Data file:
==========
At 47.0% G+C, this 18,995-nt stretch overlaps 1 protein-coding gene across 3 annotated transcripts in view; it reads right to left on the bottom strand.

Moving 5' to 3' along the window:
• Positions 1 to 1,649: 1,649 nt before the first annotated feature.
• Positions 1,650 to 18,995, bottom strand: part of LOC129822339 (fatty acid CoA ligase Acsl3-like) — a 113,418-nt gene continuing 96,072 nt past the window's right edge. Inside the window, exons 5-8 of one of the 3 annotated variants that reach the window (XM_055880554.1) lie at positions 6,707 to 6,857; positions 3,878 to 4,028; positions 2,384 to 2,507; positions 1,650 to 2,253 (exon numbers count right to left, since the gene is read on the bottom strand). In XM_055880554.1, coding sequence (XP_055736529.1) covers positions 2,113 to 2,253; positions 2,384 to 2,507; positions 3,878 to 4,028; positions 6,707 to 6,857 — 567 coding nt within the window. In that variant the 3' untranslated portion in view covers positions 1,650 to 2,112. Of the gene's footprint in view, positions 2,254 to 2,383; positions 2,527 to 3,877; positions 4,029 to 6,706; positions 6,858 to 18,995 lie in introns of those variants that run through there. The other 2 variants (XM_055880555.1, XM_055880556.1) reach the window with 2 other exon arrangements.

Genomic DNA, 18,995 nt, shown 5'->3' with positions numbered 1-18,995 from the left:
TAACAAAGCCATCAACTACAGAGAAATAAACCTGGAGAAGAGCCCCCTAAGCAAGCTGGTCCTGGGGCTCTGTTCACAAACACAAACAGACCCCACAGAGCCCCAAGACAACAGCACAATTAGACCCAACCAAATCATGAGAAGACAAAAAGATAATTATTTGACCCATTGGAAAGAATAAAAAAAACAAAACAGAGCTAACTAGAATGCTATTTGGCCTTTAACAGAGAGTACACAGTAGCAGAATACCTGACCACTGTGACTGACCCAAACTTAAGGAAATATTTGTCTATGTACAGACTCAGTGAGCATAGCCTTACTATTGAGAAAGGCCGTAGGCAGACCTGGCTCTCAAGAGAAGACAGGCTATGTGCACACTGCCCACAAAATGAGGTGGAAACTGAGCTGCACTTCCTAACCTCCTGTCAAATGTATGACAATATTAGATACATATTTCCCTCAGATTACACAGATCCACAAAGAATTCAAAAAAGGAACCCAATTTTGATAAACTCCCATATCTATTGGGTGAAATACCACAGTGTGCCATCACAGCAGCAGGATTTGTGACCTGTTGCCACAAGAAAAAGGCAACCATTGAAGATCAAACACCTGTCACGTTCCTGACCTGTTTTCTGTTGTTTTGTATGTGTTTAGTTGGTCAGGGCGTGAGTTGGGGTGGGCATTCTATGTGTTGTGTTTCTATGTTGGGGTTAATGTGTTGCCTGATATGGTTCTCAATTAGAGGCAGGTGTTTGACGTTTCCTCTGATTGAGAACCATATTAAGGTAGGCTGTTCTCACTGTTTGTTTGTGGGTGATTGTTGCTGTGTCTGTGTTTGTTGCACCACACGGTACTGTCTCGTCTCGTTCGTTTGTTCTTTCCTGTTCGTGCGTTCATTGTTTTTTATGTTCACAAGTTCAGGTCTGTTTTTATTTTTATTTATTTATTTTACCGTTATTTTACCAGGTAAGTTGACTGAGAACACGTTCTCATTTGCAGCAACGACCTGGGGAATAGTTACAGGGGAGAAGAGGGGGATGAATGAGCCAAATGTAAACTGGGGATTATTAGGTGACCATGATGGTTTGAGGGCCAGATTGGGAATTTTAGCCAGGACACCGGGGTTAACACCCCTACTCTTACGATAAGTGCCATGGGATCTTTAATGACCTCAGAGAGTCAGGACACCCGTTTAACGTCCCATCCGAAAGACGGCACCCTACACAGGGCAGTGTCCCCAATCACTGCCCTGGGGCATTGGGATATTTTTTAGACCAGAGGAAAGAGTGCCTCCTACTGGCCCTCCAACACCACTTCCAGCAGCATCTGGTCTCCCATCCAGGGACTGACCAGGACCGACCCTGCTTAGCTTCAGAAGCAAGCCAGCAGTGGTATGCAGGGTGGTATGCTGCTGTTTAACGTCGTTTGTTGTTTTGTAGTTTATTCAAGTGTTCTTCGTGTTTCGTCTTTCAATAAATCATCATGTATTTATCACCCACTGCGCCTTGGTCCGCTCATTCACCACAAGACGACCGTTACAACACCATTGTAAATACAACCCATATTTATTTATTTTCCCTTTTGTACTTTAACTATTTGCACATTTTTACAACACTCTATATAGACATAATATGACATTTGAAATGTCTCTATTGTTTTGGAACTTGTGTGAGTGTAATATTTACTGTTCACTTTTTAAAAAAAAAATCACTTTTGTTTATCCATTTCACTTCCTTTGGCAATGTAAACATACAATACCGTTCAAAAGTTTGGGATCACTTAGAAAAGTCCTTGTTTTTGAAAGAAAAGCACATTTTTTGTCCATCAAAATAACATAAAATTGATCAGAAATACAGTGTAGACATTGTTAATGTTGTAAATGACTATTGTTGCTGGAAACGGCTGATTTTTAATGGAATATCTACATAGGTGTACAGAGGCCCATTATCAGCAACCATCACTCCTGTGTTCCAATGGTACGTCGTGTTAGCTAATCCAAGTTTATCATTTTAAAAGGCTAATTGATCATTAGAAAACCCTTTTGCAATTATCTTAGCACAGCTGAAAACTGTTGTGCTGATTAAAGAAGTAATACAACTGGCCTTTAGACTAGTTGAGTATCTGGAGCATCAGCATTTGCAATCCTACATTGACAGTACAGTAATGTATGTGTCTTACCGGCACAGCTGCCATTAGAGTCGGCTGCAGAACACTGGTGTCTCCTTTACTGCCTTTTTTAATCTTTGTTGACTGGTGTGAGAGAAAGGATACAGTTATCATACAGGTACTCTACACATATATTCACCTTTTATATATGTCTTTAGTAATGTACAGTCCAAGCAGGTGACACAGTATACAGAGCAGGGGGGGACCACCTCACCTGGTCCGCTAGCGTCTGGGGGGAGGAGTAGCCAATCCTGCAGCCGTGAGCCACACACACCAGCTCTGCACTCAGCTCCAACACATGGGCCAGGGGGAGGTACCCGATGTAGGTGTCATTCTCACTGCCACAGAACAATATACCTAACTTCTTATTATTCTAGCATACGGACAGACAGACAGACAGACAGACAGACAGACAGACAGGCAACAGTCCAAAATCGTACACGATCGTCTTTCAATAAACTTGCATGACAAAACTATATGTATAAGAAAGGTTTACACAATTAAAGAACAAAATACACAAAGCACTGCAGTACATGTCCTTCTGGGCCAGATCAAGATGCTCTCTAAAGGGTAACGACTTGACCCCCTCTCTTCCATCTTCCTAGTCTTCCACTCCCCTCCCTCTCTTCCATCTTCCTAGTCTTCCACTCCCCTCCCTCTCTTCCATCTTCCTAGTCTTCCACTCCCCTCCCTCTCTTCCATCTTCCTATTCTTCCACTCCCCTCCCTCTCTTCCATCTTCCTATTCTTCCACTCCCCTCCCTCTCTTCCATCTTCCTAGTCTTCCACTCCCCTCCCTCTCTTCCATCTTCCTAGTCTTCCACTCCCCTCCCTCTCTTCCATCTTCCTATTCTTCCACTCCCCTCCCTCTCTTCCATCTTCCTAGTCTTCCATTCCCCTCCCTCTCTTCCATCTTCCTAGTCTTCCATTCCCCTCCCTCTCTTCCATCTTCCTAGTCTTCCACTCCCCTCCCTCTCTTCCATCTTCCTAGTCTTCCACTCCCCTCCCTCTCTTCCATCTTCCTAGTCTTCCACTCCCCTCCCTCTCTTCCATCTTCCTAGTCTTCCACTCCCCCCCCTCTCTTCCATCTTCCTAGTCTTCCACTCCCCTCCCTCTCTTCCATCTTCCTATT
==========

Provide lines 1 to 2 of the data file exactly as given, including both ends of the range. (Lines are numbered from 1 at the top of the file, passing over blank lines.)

At 47.0% G+C, this 18,995-nt stretch overlaps 1 protein-coding gene across 3 annotated transcripts in view; it reads right to left on the bottom strand.

Moving 5' to 3' along the window: